I blame Mike, G3VYI!
And so it was that on Monday March 4th 2013, Mike and XYL Hilary, Peter G3SJX and XYL Marjorie, and Steve G3UFY playing gooseberry, clambered aboard an Easyjet airbus in the freezing cold of an early Gatwick morning, bound for warmer climes and a short holiday before the all-important contest.
Doms Villa, as advertised in RadCom, comes complete with a 100W transceiver and simple antennas ideal for a holiday operation. Dom had no objections to us putting up some extras if required, but advised that there was a ham just down the road and we should check with him as he did a bit of contesting.
The �ham down the road� turned out to be Norman, 5B4AIE, a good friend of Dom. He had no objections, and would we like to borrow his FT1000MP MkV Field … and his amplifier … and his full-size 40m vertical … and his contest call C4I?
Christmas had come early! So we travelled light, in equipment terms, taking only cans, keys, a lap-top, a large variable capacitor and some RG213 cable to replace the rather flimsy feeder to the HF vertical.
The villa is in Tremithousa, in the northern outskirts of Paphos, about 1000ft asl and on rising ground. Although somewhat screened to the northeast the takeoff to Africa, Europe and North America is superb, as is the view of the sea over the fields at the rear. It is one of a small group of holiday villas clustered round a communal lawn area and swimming pool. We arrived to find the 40m vertical already erected in the garden and the rig and amplifier in place in the living room. 5B/G3VYI was on the air in no time!
.Norman arrived the next day with ladders and it was decided to sort the antennas as soon as possible, after which we could sight-see with a clear conscience. The HF antenna was a WIMO GP3 triband vertical, with two wire radials for each band, mounted on a short tubular mast above the solar water-heating panels on the roof. Access was easy from the rear balcony and the feeder was soon replaced with something more sensible.
There was also a 40m inverted vee with one leg in the clear but the other draped over the roof. Nothing would induce this antenna to behave until it was realised that the concrete roof of the villa was full of reinforcing bar. The addition of a short pole to the front balcony railings lifted the wire a couple of feet clear of the roof … job done. In the event, we didn�t use it, preferring the vertical. For 80m we put up a simple sloping wire from the base of the tribander to the rear lawn, series tuned with the large variable capacitor and fed against four quarter-wave radials. Everything tuned and tested out OK … we were ready. We could be tourists, at least until Saturday … and we made the best of the opportunity.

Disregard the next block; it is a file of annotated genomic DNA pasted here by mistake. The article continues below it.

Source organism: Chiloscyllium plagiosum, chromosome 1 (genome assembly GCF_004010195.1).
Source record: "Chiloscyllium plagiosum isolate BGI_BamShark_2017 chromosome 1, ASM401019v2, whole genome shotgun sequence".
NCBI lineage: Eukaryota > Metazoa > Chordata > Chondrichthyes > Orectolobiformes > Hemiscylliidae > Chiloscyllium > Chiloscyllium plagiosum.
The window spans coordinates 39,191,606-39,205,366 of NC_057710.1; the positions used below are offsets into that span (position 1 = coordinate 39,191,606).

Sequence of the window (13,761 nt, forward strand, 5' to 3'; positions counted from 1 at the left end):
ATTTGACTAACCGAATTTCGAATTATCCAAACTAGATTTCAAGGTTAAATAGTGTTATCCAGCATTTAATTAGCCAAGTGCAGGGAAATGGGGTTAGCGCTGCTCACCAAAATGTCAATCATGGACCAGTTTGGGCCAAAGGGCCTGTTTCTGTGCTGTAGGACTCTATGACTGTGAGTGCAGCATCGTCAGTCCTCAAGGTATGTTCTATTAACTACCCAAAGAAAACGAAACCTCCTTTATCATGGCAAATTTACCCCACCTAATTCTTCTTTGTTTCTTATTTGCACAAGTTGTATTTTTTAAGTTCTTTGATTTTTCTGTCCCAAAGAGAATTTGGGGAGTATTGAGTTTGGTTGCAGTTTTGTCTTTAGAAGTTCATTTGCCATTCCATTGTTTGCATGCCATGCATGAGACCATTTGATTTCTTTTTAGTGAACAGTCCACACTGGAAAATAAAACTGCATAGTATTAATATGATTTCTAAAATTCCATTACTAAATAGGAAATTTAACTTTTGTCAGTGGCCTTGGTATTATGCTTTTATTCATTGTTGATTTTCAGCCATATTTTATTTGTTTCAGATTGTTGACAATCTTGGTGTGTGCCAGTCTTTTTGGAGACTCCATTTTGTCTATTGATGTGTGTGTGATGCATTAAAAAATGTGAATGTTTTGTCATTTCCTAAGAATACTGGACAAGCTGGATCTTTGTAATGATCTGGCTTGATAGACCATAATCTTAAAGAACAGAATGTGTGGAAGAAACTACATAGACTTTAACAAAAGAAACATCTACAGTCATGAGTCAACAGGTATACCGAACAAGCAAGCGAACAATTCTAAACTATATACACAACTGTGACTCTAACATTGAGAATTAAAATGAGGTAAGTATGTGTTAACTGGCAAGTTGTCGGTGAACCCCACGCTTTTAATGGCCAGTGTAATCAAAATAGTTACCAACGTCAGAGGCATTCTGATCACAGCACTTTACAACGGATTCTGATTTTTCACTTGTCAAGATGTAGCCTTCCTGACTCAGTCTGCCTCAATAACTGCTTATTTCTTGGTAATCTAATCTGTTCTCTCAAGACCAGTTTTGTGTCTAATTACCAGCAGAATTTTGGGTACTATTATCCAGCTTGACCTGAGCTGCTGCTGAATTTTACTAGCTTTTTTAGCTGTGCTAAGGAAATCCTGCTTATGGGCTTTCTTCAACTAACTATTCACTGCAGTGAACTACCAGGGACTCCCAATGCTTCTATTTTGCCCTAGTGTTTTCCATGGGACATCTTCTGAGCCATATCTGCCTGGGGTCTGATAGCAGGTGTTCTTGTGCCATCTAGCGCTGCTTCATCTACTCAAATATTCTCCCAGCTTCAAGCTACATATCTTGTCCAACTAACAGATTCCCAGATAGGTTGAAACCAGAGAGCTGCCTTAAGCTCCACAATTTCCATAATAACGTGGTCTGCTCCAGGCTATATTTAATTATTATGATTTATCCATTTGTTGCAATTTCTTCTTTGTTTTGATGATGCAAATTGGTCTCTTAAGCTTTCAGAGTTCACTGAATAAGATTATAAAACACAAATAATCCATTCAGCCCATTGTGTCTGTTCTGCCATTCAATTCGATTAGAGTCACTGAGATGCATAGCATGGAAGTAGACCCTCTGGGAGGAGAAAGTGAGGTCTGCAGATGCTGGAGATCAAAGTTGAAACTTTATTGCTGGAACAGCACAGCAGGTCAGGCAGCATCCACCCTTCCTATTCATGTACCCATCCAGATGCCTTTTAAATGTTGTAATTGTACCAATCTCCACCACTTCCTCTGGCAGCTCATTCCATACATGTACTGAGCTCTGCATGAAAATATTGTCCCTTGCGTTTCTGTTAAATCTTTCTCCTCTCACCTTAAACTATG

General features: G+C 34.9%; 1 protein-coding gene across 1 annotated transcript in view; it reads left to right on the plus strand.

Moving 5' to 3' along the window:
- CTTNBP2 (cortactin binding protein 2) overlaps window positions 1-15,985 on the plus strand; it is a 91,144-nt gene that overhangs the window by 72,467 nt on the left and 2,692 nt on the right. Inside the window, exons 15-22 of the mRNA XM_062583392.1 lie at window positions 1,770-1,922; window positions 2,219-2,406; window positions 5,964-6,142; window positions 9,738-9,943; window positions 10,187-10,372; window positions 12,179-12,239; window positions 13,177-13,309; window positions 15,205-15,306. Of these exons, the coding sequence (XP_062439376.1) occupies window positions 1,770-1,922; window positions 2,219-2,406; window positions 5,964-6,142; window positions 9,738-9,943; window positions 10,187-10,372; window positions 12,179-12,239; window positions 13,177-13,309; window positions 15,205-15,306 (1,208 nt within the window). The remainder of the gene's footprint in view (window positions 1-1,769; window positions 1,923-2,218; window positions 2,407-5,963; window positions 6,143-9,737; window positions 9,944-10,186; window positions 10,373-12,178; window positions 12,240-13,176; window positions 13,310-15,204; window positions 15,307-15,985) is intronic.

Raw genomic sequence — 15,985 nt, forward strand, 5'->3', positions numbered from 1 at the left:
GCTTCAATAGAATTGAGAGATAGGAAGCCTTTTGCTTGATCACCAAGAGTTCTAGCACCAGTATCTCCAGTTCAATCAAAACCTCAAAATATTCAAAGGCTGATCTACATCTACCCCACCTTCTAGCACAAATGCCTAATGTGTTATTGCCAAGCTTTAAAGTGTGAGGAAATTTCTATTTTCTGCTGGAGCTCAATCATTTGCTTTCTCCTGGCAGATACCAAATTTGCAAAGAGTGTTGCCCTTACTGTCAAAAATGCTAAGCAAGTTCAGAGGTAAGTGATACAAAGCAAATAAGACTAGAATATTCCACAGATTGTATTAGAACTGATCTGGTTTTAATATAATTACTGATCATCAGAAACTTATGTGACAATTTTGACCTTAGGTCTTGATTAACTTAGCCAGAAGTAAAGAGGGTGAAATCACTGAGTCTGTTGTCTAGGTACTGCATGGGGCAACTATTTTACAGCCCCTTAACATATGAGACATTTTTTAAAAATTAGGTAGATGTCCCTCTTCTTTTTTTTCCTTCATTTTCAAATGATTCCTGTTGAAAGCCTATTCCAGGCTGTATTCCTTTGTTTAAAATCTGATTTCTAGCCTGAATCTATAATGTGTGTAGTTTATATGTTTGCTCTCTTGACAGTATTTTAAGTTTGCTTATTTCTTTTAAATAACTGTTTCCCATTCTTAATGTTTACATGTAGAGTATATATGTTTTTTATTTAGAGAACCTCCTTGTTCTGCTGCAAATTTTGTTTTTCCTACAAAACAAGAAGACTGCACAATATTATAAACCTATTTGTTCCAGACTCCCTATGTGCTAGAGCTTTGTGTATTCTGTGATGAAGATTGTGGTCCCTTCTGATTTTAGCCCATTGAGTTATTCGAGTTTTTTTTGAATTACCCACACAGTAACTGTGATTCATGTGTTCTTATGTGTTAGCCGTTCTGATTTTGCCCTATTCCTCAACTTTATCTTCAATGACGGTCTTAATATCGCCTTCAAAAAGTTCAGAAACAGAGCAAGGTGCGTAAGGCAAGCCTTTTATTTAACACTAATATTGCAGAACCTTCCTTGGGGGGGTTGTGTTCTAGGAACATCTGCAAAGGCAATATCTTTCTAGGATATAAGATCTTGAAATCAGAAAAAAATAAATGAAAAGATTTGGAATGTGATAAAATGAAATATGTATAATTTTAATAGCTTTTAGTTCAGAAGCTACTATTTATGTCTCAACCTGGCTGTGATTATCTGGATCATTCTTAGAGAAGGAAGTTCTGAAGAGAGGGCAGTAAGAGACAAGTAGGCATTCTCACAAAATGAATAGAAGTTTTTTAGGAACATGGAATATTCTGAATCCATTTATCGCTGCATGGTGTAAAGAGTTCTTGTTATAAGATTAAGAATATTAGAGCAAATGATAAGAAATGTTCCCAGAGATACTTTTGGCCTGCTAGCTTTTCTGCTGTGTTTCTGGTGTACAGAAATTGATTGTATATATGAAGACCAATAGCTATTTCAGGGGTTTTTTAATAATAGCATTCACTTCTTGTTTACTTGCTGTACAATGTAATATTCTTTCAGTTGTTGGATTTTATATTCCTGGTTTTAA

On Wednesday evening we went out for a meal with some of the local gang: Alan 5B4AHJ and Beryl, David 5B4AJT and Chris, Bob 5B4AGN and Karen and, of course, Norman. The venue was �The Fountain of Gerolakkos� a delightful taverna at Tsada, way up in the hills overlooking Paphos. The food, wine, beer and company were all superb and the view from the road outside stunning with the stars bright in a clear sky and the lights of the town far below.
Cyprus time is two hours ahead of UTC, so the contest started at noon local. Any fears we might have had about our signals from simple verticals were soon allayed as Mike racked up 96 Qs in the first hour on 28MHz. Some early problems with a slow relay in the amplifier cleared up after a couple of hours and were probably due to it not having been used for some time. One item which we didn�t, but should have taken was an antenna switch � changing antennas involved disconnecting one feeder from the amp and connecting another, so quick band changes were a no-no. Conditions were good and band noise levels low compared with London! One disappointment was hearing VE7CC CQ-ing on 80m and to have him not hear me call. Also on 80m, sorry to have had VK3MI (I think it was) call me twice and me not able to dig him out of the noise. I think if I�d been more familiar with the DSP I might have been able to do it.
C4I Final results:
Band Qs Bonuses
28 223 30
21 153 42
14 249 69
7 185 50
3.5 71 19
Total 881 QSO 220 Bonuses = 8805
And so we took down the sloper, cleared up the house, said our goodbyes to Norman and headed back to the Fountain for our last meal in Cyprus, blissfully ignorant of what lay in store.
Monday afternoon and the plane was late, but we didn�t mind as we stood in the warm sun while they refuelled it and loaded the luggage. It was a little disturbing when the pilot apologised for the delay, blaming it on having to be de-iced twice before they could take off on the way out. Even so, I don�t think anyone was prepared for what we saw as we popped out of the clouds over Gatwick. Total white-out everywhere. Blizzard conditions and a howling gale blowing. A line of at least a dozen snowploughs and gritters on the taxiway, their yellow flashing lights garish in the half-dark. The aircraft lurching about so much that when the pilot touched down without a bump there was a spontaneous round of applause in the cabin. Nearly an hour�s wait for the service bus to the car park. The M23 southbound closed. In fact, most of South East England closed. It took me longer to get from Gatwick to Croydon than from Cyprus to England.
Still, it�s good to be home. Yeah � right!
Thanks to Dominic G0DOM for letting us play around with his villa, to Norman, 5B4AIE, for lending the equipment, without which we wouldn’t have had half as much fun, and to George who provided our skimmer technology (see pool picture)